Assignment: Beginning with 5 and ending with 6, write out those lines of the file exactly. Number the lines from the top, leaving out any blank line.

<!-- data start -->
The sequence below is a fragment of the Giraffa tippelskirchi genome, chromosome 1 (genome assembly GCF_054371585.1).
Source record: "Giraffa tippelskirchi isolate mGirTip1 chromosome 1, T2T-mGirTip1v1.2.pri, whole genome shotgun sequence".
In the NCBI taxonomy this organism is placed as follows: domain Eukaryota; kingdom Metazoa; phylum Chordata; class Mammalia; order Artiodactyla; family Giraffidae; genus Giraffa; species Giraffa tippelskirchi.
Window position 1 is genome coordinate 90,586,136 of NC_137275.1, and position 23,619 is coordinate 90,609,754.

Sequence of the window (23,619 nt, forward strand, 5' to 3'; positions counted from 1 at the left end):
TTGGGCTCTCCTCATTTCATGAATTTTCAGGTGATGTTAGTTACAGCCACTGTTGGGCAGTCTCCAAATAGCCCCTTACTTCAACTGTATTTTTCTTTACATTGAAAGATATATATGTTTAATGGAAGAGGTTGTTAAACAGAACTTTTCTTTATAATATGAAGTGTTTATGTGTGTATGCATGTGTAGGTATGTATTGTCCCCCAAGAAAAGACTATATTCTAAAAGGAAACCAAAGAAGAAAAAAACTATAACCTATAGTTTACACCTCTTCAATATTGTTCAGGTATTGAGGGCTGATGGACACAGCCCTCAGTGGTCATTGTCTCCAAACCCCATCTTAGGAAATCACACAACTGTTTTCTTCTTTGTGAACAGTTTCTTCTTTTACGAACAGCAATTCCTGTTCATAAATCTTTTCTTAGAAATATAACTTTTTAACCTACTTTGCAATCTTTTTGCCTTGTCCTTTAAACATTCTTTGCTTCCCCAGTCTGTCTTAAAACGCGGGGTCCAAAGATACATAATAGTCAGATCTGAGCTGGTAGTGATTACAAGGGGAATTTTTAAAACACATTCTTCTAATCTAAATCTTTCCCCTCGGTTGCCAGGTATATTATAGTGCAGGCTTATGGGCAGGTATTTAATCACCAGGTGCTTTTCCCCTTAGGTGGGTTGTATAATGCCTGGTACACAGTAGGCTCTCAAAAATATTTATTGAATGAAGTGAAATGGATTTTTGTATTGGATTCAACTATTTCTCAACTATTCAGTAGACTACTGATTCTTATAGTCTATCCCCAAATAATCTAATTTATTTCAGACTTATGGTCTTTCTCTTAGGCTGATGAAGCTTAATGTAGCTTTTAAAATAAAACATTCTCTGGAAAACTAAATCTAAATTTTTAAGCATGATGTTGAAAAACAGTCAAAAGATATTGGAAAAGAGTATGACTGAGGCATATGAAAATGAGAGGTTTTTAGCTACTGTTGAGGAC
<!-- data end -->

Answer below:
Sequence of the window (23,619 nt, forward strand, 5' to 3'; positions counted from 1 at the left end):
TTGGGCTCTCCTCATTTCATGAATTTTCAGGTGATGTTAGTTACAGCCACTGTTGGGCAGTCTCCAAATAGCCCCTTACTTCAACTGTATTTTTCTTTACATTGAAAGATATATATGTTTAATGGAAGAGGTTGTTAAACAGAACTTTTCTTTATAATATGAAGTGTTTATGTGTGTATGCATGTGTAGGTATGTATTGTCCCCCAAGAAAAGACTATATTCTAAAAGGAAACCAAAGAAGAAAAAAACTATAACCTATAGTTTACACCTCTTCAATATTGTTCAGGTATTGAGGGCTGATGGACACAGCCCTCAGTGGTCATTGTCTCCAAACCCCATCTTAGGAAATCACACAACTGTTTTCTTCTTTGTGAACAGTTTCTTCTTTTACGAACAGCAATTCCTGTTCATAAATCTTTTCTTAGAAATATAACTTTTTAACCTACTTTGCAATCTTTTTGCCTTGTCCTTTAAACATTCTTTGCTTCCCCAGTCTGTCTTAAAACGCGGGGTCCAAAGATACATAATAGTCAGATCTGAGCTGGTAGTGATTACAAGGGGAATTTTTAAAACACATTCTTCTAATCTAAATCTTTCCCCTCGGTTGCCAGGTATATTATAGTGCAGGCTTATGGGCAGGTATTTAATCACCAGGTGCTTTTCCCCTTAGGTGGGTTGTATAATGCCTGGTACACAGTAGGCTCTCAAAAATATTTATTGAATGAAGTGAAATGGATTTTTGTATTGGATTCAACTATTTCTCAACTATTCAGTAGACTACTGATTCTTATAGTCTATCCCCAAATAATCTAATTTATTTCAGACTTATGGTCTTTCTCTTAGGCTGATGAAGCTTAATGTAGCTTTTAAAATAAAACATTCTCTGGAAAACTAAATCTAAATTTTTAAGCATGATGTTGAAAAACAGTCAAAAGATATTGGAAAAGAGTATGACTGAGGCATATGAAAATGAGAGGTTTTTAGCTACTGTTGAGGAC